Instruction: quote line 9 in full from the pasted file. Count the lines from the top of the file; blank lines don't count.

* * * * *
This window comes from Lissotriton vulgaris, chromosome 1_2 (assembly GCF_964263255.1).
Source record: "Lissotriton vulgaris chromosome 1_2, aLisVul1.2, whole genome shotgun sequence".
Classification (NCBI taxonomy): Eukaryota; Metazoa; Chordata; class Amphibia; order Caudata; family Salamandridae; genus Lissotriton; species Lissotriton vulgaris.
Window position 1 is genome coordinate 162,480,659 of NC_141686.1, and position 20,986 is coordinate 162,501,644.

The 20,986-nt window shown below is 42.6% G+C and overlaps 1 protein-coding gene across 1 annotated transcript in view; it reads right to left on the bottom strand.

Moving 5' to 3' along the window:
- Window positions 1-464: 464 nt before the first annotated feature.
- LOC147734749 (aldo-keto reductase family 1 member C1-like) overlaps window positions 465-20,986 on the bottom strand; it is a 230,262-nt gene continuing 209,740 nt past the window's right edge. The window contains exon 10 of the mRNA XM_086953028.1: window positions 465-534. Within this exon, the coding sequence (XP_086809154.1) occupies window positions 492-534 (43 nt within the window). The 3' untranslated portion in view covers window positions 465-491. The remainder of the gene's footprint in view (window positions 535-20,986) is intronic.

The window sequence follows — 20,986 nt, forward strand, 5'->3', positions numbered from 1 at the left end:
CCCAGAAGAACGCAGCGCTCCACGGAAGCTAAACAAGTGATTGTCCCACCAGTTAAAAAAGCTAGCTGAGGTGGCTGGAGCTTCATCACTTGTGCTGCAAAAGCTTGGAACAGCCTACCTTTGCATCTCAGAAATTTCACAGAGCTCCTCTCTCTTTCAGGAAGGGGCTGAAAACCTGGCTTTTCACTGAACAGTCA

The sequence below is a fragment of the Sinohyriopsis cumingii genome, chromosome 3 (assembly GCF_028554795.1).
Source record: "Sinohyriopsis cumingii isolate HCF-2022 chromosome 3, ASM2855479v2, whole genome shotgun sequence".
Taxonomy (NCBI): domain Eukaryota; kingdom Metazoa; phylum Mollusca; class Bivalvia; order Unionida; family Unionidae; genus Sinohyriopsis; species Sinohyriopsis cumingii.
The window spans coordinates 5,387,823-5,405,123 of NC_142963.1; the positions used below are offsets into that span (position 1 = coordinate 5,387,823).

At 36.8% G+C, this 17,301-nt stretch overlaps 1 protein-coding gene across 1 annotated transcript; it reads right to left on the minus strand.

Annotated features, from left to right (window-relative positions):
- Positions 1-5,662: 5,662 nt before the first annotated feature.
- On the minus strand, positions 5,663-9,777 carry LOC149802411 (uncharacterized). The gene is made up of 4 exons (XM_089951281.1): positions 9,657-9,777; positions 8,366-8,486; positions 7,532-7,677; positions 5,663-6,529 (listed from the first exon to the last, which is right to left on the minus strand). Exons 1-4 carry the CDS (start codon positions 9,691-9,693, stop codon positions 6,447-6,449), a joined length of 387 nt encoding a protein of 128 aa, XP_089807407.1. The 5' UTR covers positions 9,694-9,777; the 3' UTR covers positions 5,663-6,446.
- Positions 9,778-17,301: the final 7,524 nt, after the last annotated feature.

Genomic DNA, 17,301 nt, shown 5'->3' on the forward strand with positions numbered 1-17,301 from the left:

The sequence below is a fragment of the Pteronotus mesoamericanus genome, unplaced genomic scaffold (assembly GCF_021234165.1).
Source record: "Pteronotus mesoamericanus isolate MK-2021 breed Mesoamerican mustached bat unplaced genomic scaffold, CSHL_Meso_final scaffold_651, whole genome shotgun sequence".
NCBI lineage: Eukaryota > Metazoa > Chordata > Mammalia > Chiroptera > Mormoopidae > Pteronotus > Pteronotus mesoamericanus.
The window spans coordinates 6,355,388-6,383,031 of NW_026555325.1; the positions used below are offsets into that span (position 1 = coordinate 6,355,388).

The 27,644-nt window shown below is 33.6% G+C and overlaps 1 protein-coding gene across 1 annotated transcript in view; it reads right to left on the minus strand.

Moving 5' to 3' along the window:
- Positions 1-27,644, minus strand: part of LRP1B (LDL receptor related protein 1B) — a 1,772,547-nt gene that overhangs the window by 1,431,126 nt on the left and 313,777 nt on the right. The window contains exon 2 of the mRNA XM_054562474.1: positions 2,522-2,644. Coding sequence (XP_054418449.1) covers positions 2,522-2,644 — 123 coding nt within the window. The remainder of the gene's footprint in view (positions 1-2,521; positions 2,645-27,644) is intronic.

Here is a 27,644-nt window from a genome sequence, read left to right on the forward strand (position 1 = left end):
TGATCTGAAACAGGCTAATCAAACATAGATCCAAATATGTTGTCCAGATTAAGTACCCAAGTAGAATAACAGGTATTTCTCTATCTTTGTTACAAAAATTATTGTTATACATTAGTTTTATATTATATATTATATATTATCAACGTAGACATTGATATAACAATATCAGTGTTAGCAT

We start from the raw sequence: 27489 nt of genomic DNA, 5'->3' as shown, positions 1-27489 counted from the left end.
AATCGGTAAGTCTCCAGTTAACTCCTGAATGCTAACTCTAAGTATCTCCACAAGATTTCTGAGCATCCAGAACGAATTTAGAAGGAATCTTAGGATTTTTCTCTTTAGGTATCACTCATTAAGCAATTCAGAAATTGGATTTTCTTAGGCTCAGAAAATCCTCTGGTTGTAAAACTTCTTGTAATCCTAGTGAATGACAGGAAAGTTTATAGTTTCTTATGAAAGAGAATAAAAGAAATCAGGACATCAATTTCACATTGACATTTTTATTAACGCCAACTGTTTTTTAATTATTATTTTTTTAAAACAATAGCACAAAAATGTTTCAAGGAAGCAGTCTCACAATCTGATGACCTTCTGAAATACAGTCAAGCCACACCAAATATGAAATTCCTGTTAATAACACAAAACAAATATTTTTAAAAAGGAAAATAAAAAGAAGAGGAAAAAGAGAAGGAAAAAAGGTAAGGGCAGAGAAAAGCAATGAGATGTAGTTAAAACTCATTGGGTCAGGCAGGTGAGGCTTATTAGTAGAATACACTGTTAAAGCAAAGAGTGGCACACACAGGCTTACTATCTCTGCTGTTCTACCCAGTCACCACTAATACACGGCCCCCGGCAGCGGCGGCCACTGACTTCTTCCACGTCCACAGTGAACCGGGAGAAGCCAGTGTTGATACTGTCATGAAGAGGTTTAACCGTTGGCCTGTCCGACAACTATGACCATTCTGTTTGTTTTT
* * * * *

The window sequence follows — 20,986 nt, forward strand, 5'->3', positions numbered from 1 at the left end: